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Novi high school evacuated before first hour on May 1

Assistant principal Jacqueline Smith confirms alarms were a result of a pressure change in sprinkler system
Alexander Dyga
Students gather outside the Novi Public Library after evacuating the high school.

The morning of May 1, fire alarms disrupted the morning routine of Novi High School students and staff. The alarms began at 7:52. First hour had yet to begin and many people were still wandering the halls. This was a new experience for students and staff. Despite this, the evacuation proceeded smoothly.


Assistant Principal Jacqueline Smith praised the students’ performance the day after.


“I thought it (the evacuation) went great. It’s actually one of those things that is a blessing in disguise, if you will, because we don’t usually prepare that way. The majority of our students were on campus, but we usually have all of our students with the adults in the classrooms when we do our drills. So this was actually a great experience; to see that we could do it swiftly and safely. I was very impressed with the way our students and staff handled the situation.”


Two fire trucks and a supervisor responded, deeming the school safe at 8:17 a.m. Students slowly trickled into the building with first hour beginning roughly twenty minutes late.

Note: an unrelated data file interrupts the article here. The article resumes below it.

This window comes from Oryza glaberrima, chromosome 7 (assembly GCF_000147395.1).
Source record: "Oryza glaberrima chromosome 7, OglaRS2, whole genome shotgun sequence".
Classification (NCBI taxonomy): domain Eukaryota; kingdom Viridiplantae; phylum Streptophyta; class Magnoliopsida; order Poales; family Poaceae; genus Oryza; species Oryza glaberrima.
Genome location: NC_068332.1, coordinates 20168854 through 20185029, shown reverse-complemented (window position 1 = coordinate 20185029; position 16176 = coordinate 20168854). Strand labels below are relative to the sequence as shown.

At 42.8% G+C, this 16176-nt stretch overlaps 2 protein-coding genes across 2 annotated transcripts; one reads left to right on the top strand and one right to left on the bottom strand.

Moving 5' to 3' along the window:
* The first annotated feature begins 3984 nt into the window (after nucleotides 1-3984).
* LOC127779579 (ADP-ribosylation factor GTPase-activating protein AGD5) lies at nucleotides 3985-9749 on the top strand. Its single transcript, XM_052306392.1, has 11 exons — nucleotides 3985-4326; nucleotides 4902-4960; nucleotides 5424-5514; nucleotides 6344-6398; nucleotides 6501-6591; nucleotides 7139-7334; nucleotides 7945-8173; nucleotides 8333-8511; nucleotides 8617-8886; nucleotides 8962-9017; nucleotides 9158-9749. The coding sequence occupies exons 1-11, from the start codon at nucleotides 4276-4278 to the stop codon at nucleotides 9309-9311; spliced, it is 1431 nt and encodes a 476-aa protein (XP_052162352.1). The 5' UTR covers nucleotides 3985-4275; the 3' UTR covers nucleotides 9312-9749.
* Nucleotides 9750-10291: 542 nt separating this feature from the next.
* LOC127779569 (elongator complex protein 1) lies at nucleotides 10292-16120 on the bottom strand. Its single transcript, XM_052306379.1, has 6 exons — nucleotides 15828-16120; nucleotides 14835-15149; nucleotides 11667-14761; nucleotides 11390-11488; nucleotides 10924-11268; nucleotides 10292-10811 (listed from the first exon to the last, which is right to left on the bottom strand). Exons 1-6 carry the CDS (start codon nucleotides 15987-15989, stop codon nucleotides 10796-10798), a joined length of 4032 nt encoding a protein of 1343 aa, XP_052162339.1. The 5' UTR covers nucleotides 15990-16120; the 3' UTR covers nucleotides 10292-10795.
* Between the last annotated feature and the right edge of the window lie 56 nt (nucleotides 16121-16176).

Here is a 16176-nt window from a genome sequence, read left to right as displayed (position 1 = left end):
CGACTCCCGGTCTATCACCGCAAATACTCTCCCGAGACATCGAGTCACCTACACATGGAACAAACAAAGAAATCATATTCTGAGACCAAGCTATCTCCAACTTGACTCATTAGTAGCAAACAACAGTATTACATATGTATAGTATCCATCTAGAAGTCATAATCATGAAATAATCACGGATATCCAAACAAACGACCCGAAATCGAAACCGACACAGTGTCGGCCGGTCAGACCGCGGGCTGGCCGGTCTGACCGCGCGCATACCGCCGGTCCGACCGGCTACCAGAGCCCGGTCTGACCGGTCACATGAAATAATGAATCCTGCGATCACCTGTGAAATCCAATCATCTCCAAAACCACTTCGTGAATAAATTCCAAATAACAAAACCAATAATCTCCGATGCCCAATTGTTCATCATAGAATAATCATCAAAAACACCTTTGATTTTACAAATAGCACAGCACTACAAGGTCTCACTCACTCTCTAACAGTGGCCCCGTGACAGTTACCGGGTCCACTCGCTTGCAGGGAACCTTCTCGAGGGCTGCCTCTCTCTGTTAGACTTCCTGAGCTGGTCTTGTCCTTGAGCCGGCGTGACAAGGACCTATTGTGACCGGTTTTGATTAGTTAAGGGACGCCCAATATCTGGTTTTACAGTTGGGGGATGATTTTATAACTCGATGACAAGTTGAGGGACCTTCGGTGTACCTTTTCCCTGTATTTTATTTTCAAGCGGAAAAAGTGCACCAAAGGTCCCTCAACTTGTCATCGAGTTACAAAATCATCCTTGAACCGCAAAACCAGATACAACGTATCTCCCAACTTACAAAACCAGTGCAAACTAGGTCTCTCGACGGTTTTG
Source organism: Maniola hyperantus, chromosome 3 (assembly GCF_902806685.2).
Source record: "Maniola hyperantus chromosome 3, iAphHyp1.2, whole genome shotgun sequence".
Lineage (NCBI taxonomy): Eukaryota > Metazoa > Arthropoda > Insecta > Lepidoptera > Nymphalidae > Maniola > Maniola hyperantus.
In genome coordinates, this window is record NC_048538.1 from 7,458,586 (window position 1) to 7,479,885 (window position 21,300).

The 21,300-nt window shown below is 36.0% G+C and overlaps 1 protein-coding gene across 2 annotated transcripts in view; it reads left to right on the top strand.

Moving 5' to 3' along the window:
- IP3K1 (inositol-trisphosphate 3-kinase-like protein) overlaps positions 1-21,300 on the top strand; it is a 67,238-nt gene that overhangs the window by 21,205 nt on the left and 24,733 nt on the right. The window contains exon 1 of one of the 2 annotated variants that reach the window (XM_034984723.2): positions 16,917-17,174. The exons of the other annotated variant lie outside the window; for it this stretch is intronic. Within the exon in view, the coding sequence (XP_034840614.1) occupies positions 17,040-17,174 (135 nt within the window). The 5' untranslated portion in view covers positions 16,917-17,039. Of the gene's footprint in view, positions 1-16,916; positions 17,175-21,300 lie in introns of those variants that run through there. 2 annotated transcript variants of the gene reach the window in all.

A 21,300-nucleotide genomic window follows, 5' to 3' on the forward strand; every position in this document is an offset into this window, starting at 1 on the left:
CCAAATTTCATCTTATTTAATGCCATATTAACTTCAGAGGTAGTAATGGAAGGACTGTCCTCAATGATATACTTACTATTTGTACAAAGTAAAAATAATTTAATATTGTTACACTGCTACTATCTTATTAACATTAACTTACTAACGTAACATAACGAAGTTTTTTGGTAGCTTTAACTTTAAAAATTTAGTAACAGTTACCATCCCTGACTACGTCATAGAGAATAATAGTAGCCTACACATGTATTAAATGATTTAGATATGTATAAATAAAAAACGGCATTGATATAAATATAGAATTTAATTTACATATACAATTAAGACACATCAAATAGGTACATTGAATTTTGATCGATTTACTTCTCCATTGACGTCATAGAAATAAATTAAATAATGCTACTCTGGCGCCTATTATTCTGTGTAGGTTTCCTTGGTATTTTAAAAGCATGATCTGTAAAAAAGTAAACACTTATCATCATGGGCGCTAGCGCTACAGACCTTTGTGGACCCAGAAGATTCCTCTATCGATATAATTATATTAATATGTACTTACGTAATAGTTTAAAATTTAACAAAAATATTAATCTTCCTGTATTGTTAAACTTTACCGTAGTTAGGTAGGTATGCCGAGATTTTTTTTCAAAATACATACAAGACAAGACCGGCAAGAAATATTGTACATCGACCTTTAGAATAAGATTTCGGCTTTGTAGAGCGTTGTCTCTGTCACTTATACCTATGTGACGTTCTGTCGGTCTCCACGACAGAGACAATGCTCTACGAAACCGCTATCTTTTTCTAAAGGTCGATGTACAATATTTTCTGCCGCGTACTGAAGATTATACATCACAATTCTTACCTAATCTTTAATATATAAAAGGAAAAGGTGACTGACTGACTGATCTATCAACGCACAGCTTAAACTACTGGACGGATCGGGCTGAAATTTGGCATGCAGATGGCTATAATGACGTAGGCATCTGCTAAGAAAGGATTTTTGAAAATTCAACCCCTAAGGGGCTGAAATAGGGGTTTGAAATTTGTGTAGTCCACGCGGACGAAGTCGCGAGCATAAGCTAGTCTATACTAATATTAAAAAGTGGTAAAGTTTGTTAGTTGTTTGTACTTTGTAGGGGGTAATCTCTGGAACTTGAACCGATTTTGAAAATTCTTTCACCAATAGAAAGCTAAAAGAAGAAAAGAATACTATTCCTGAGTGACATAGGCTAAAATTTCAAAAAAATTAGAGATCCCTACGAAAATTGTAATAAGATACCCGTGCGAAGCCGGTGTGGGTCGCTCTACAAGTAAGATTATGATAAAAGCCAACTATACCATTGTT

The cause of the alarms was unknown at the time but later identified by Smith.


“We were informed that the alarms went off due to some off site pipes that may have experienced a change in pressure. As a result the sprinkler systems here were triggered (without going off), causing the alarms to go off… There was no real emergency, but we didn’t know that at the time,” Smith said.


As students exited the high school, confusion spread like a wildfire. Many rumors began to circulate- ranging wildly from a hypothesized prank to an explosion in the kitchen.


Smith clarified why the student body was not given details on the situation.


“There is not an easy way in the middle of an emergency to talk to the student body. There was some discussion afterwards between myself, Principal Carter, and our head of security Detective Moulik about making better use of a new system we are using called “Raptor,” which is allowing us to communicate in the event of emergencies. We’re encouraging staff to have that on their phone or another device.”


Despite the lack of information, the atmosphere outside remained fairly calm. 


“I wasn’t scared, just confused. We didn’t know the cause of the fire alarm going off, but because we had evacuated I didn’t feel like I was in any danger,” said junior Rey Ugajin. “At first I thought it was a drill, but then we saw the fire trucks coming. I started to think that it was an accident.”


Many students shared similar opinions. Others took the situation with levity.


“I was in the atrium when the alarm went off,” said junior Ethan Kim. “I was just excited. Thought I might get to go home. It wasn’t that serious.”


This story was originally published May 1, 2024 and updated as new information became available on May 2, 2024.


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Alexander Dyga
Alexander Dyga, Staff Writer
Alexander Dyga is a Junior. This is his first year on staff. Alex enjoys reading, writing, and gaming for an unhealthy amount of time. He is the recipient of 5 MIPA awards honorable mention awards- 4 for sports photography and 1 for news brief writing. There’s a story everywhere. If you have one contact him at [email protected].
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